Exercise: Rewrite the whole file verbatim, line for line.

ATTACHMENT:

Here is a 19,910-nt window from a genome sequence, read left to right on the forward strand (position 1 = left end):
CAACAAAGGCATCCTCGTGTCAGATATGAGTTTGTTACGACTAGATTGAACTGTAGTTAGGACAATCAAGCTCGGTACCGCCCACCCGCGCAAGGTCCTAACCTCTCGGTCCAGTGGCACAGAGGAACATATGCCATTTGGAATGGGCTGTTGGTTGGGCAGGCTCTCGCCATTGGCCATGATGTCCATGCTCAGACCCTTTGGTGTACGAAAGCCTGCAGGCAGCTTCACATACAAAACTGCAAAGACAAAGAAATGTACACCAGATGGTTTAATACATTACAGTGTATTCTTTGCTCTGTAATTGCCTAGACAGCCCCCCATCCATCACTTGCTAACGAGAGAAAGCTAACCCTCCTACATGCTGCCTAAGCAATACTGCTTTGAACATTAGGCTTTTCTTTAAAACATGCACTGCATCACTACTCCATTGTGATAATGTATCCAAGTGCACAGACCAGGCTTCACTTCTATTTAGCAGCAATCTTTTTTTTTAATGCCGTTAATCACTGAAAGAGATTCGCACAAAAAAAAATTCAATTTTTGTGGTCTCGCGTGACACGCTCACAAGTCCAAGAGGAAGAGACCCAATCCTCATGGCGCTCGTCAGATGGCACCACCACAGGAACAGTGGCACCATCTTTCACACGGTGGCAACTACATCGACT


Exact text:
Here is a 19,910-nt window from a genome sequence, read left to right on the forward strand (position 1 = left end):
CAACAAAGGCATCCTCGTGTCAGATATGAGTTTGTTACGACTAGATTGAACTGTAGTTAGGACAATCAAGCTCGGTACCGCCCACCCGCGCAAGGTCCTAACCTCTCGGTCCAGTGGCACAGAGGAACATATGCCATTTGGAATGGGCTGTTGGTTGGGCAGGCTCTCGCCATTGGCCATGATGTCCATGCTCAGACCCTTTGGTGTACGAAAGCCTGCAGGCAGCTTCACATACAAAACTGCAAAGACAAAGAAATGTACACCAGATGGTTTAATACATTACAGTGTATTCTTTGCTCTGTAATTGCCTAGACAGCCCCCCATCCATCACTTGCTAACGAGAGAAAGCTAACCCTCCTACATGCTGCCTAAGCAATACTGCTTTGAACATTAGGCTTTTCTTTAAAACATGCACTGCATCACTACTCCATTGTGATAATGTATCCAAGTGCACAGACCAGGCTTCACTTCTATTTAGCAGCAATCTTTTTTTTTAATGCCGTTAATCACTGAAAGAGATTCGCACAAAAAAAAATTCAATTTTTGTGGTCTCGCGTGACACGCTCACAAGTCCAAGAGGAAGAGACCCAATCCTCATGGCGCTCGTCAGATGGCACCACCACAGGAACAGTGGCACCATCTTTCACACGGTGGCAACTACATCGACT